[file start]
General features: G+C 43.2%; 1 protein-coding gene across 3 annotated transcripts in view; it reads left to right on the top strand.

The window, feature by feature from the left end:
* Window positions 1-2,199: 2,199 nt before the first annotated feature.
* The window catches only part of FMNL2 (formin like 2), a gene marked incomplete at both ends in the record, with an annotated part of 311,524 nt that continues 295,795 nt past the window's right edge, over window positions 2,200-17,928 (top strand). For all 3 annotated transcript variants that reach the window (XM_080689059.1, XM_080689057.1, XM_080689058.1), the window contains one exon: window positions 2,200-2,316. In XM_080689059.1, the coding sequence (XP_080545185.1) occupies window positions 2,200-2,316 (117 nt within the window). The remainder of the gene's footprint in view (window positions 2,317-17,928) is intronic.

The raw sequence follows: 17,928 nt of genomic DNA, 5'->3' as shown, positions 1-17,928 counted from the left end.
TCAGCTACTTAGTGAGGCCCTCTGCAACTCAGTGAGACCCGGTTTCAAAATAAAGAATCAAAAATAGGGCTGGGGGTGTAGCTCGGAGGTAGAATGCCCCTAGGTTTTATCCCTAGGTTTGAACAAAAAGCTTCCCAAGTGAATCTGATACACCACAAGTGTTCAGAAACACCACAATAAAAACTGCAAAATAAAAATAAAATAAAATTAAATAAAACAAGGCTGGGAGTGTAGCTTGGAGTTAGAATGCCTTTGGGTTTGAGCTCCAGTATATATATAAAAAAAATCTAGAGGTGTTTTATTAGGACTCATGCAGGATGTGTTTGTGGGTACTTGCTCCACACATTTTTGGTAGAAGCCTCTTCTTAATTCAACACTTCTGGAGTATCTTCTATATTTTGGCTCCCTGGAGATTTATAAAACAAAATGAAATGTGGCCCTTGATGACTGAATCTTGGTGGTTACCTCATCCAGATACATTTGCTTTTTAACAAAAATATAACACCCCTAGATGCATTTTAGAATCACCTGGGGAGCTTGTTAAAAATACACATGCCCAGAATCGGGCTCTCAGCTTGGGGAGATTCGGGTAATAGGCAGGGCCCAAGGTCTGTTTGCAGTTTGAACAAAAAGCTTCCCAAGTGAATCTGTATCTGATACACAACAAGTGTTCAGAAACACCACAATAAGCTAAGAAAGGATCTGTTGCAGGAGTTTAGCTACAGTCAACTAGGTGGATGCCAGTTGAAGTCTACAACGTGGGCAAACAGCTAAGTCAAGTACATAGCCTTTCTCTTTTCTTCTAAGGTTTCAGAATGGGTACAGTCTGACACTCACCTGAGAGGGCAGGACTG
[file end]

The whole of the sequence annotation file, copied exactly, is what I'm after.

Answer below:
General features: G+C 43.2%; 1 protein-coding gene across 3 annotated transcripts in view; it reads left to right on the top strand.

The window, feature by feature from the left end:
* Window positions 1-2,199: 2,199 nt before the first annotated feature.
* The window catches only part of FMNL2 (formin like 2), a gene marked incomplete at both ends in the record, with an annotated part of 311,524 nt that continues 295,795 nt past the window's right edge, over window positions 2,200-17,928 (top strand). For all 3 annotated transcript variants that reach the window (XM_080689059.1, XM_080689057.1, XM_080689058.1), the window contains one exon: window positions 2,200-2,316. In XM_080689059.1, the coding sequence (XP_080545185.1) occupies window positions 2,200-2,316 (117 nt within the window). The remainder of the gene's footprint in view (window positions 2,317-17,928) is intronic.

The raw sequence follows: 17,928 nt of genomic DNA, 5'->3' as shown, positions 1-17,928 counted from the left end.
TCAGCTACTTAGTGAGGCCCTCTGCAACTCAGTGAGACCCGGTTTCAAAATAAAGAATCAAAAATAGGGCTGGGGGTGTAGCTCGGAGGTAGAATGCCCCTAGGTTTTATCCCTAGGTTTGAACAAAAAGCTTCCCAAGTGAATCTGATACACCACAAGTGTTCAGAAACACCACAATAAAAACTGCAAAATAAAAATAAAATAAAATTAAATAAAACAAGGCTGGGAGTGTAGCTTGGAGTTAGAATGCCTTTGGGTTTGAGCTCCAGTATATATATAAAAAAAATCTAGAGGTGTTTTATTAGGACTCATGCAGGATGTGTTTGTGGGTACTTGCTCCACACATTTTTGGTAGAAGCCTCTTCTTAATTCAACACTTCTGGAGTATCTTCTATATTTTGGCTCCCTGGAGATTTATAAAACAAAATGAAATGTGGCCCTTGATGACTGAATCTTGGTGGTTACCTCATCCAGATACATTTGCTTTTTAACAAAAATATAACACCCCTAGATGCATTTTAGAATCACCTGGGGAGCTTGTTAAAAATACACATGCCCAGAATCGGGCTCTCAGCTTGGGGAGATTCGGGTAATAGGCAGGGCCCAAGGTCTGTTTGCAGTTTGAACAAAAAGCTTCCCAAGTGAATCTGTATCTGATACACAACAAGTGTTCAGAAACACCACAATAAGCTAAGAAAGGATCTGTTGCAGGAGTTTAGCTACAGTCAACTAGGTGGATGCCAGTTGAAGTCTACAACGTGGGCAAACAGCTAAGTCAAGTACATAGCCTTTCTCTTTTCTTCTAAGGTTTCAGAATGGGTACAGTCTGACACTCACCTGAGAGGGCAGGACTG